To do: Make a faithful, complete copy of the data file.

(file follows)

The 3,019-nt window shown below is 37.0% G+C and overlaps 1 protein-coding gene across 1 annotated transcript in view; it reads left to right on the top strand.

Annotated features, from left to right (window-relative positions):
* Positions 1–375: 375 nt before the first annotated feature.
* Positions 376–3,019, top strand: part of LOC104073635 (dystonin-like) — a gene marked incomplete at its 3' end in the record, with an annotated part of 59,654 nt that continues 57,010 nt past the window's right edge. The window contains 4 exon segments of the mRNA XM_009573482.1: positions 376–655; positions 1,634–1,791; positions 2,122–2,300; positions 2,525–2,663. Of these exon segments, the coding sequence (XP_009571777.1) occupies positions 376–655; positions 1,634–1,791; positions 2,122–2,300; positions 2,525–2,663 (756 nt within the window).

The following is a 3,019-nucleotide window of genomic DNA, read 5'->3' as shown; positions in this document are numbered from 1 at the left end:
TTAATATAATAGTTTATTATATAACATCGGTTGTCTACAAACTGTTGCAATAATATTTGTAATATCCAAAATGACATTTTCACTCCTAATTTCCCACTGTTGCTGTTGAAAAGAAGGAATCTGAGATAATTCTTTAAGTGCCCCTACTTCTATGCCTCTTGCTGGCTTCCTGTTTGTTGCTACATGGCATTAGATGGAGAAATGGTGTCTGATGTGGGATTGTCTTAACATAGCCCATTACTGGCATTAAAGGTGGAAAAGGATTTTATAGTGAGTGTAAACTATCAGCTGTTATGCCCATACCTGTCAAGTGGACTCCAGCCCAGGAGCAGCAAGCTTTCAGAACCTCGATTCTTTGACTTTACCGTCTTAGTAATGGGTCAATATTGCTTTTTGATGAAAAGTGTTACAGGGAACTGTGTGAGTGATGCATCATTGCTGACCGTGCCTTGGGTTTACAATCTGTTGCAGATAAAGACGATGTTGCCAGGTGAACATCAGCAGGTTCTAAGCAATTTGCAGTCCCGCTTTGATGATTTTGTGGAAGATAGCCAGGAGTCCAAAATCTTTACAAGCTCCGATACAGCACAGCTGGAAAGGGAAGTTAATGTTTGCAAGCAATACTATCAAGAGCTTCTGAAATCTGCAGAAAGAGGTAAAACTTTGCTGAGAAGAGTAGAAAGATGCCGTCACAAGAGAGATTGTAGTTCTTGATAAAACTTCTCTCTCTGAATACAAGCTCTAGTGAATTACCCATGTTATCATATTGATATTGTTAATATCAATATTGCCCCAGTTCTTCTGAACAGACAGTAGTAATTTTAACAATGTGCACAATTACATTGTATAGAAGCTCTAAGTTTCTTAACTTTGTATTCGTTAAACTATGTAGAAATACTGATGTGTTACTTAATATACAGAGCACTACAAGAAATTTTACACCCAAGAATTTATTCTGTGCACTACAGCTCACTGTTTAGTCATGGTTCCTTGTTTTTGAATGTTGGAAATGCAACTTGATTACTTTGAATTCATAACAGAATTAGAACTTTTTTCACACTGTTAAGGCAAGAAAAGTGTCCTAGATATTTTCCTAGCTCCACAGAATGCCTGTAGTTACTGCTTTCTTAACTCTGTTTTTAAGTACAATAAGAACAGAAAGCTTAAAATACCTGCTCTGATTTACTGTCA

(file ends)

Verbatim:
The 3,019-nt window shown below is 37.0% G+C and overlaps 1 protein-coding gene across 1 annotated transcript in view; it reads left to right on the top strand.

Annotated features, from left to right (window-relative positions):
* Positions 1–375: 375 nt before the first annotated feature.
* Positions 376–3,019, top strand: part of LOC104073635 (dystonin-like) — a gene marked incomplete at its 3' end in the record, with an annotated part of 59,654 nt that continues 57,010 nt past the window's right edge. The window contains 4 exon segments of the mRNA XM_009573482.1: positions 376–655; positions 1,634–1,791; positions 2,122–2,300; positions 2,525–2,663. Of these exon segments, the coding sequence (XP_009571777.1) occupies positions 376–655; positions 1,634–1,791; positions 2,122–2,300; positions 2,525–2,663 (756 nt within the window).

The following is a 3,019-nucleotide window of genomic DNA, read 5'->3' as shown; positions in this document are numbered from 1 at the left end:
TTAATATAATAGTTTATTATATAACATCGGTTGTCTACAAACTGTTGCAATAATATTTGTAATATCCAAAATGACATTTTCACTCCTAATTTCCCACTGTTGCTGTTGAAAAGAAGGAATCTGAGATAATTCTTTAAGTGCCCCTACTTCTATGCCTCTTGCTGGCTTCCTGTTTGTTGCTACATGGCATTAGATGGAGAAATGGTGTCTGATGTGGGATTGTCTTAACATAGCCCATTACTGGCATTAAAGGTGGAAAAGGATTTTATAGTGAGTGTAAACTATCAGCTGTTATGCCCATACCTGTCAAGTGGACTCCAGCCCAGGAGCAGCAAGCTTTCAGAACCTCGATTCTTTGACTTTACCGTCTTAGTAATGGGTCAATATTGCTTTTTGATGAAAAGTGTTACAGGGAACTGTGTGAGTGATGCATCATTGCTGACCGTGCCTTGGGTTTACAATCTGTTGCAGATAAAGACGATGTTGCCAGGTGAACATCAGCAGGTTCTAAGCAATTTGCAGTCCCGCTTTGATGATTTTGTGGAAGATAGCCAGGAGTCCAAAATCTTTACAAGCTCCGATACAGCACAGCTGGAAAGGGAAGTTAATGTTTGCAAGCAATACTATCAAGAGCTTCTGAAATCTGCAGAAAGAGGTAAAACTTTGCTGAGAAGAGTAGAAAGATGCCGTCACAAGAGAGATTGTAGTTCTTGATAAAACTTCTCTCTCTGAATACAAGCTCTAGTGAATTACCCATGTTATCATATTGATATTGTTAATATCAATATTGCCCCAGTTCTTCTGAACAGACAGTAGTAATTTTAACAATGTGCACAATTACATTGTATAGAAGCTCTAAGTTTCTTAACTTTGTATTCGTTAAACTATGTAGAAATACTGATGTGTTACTTAATATACAGAGCACTACAAGAAATTTTACACCCAAGAATTTATTCTGTGCACTACAGCTCACTGTTTAGTCATGGTTCCTTGTTTTTGAATGTTGGAAATGCAACTTGATTACTTTGAATTCATAACAGAATTAGAACTTTTTTCACACTGTTAAGGCAAGAAAAGTGTCCTAGATATTTTCCTAGCTCCACAGAATGCCTGTAGTTACTGCTTTCTTAACTCTGTTTTTAAGTACAATAAGAACAGAAAGCTTAAAATACCTGCTCTGATTTACTGTCA